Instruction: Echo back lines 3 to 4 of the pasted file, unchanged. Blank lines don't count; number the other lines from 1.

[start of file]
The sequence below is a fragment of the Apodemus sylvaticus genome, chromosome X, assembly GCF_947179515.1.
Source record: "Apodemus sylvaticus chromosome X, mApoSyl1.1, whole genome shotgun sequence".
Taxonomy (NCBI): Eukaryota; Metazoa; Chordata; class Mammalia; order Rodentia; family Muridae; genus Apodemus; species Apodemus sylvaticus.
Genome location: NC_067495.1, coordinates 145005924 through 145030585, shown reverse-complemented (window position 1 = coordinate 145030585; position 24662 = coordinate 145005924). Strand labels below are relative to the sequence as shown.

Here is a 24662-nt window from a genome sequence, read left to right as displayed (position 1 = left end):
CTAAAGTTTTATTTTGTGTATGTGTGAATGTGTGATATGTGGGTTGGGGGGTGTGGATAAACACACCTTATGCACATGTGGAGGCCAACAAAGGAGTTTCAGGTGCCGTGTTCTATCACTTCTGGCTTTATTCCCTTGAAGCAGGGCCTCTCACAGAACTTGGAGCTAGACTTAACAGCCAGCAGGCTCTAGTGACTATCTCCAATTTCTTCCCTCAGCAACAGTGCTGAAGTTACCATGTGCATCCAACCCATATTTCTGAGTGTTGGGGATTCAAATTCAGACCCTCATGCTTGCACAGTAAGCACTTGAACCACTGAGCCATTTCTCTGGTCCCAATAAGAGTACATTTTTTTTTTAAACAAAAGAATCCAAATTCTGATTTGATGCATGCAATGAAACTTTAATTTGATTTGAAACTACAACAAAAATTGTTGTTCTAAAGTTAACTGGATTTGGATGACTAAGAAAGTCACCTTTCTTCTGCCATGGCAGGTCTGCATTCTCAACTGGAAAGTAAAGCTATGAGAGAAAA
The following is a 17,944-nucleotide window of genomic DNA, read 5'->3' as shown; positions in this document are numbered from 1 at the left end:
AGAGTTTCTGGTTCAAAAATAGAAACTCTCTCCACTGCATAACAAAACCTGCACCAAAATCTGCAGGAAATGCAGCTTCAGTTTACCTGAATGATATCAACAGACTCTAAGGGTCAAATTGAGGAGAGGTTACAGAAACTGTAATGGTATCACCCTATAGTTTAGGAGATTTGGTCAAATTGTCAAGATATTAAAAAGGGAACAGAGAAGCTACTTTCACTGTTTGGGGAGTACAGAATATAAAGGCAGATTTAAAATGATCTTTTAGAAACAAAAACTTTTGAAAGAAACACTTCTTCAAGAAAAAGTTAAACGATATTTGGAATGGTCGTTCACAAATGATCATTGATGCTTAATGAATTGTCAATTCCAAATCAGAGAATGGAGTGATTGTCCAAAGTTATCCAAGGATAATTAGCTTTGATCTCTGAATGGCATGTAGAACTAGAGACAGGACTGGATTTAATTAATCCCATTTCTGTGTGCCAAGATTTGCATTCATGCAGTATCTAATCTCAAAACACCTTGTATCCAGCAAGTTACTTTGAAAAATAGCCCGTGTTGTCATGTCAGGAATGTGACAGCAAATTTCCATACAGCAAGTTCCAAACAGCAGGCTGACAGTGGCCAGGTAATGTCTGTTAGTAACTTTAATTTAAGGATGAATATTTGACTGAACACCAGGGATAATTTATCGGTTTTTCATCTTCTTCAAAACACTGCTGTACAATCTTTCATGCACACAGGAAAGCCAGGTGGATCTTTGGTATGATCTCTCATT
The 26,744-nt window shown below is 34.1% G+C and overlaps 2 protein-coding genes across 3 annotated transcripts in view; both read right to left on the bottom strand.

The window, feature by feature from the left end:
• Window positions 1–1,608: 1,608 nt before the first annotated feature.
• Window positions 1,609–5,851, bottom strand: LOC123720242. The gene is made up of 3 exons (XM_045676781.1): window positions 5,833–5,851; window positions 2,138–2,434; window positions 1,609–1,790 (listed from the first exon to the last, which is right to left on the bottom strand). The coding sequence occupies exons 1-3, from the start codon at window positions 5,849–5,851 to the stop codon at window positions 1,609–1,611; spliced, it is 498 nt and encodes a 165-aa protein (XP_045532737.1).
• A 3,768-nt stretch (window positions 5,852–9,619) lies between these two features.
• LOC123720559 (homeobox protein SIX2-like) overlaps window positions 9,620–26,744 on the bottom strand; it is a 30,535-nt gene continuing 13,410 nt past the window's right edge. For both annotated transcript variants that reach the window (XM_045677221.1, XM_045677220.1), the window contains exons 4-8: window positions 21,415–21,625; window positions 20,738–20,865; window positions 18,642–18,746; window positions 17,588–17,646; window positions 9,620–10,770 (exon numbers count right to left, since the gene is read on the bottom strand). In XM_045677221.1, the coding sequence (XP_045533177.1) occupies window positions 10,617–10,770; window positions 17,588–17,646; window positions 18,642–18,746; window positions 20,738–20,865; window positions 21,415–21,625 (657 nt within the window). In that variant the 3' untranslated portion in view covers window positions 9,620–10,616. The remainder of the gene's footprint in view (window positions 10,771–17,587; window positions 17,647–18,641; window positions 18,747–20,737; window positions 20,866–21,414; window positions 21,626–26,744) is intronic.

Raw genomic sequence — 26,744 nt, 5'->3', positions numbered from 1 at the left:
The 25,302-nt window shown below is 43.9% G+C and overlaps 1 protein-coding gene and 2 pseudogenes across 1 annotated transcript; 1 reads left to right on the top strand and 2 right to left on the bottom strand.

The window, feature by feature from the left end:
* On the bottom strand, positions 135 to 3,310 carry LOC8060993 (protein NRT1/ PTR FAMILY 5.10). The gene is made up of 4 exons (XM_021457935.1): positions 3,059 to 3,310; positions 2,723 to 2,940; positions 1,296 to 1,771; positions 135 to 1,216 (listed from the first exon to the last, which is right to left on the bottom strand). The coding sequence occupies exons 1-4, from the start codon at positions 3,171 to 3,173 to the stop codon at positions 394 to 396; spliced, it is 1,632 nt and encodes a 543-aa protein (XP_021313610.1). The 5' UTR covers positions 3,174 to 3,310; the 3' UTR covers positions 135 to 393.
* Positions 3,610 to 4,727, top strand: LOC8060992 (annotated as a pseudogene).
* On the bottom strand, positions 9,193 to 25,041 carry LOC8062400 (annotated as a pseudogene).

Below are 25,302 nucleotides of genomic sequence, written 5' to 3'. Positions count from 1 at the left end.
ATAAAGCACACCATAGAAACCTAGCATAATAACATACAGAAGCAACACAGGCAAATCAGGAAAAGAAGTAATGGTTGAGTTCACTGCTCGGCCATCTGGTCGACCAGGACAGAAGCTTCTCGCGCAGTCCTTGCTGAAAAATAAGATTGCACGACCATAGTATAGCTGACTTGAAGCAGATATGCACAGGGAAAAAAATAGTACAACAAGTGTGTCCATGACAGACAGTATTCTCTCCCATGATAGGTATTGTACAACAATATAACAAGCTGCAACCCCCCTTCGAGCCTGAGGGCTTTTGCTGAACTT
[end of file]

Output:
Taxonomy (NCBI): Eukaryota; Metazoa; Chordata; class Mammalia; order Rodentia; family Muridae; genus Apodemus; species Apodemus sylvaticus.
Genome location: NC_067495.1, coordinates 145005924 through 145030585, shown reverse-complemented (window position 1 = coordinate 145030585; position 24662 = coordinate 145005924). Strand labels below are relative to the sequence as shown.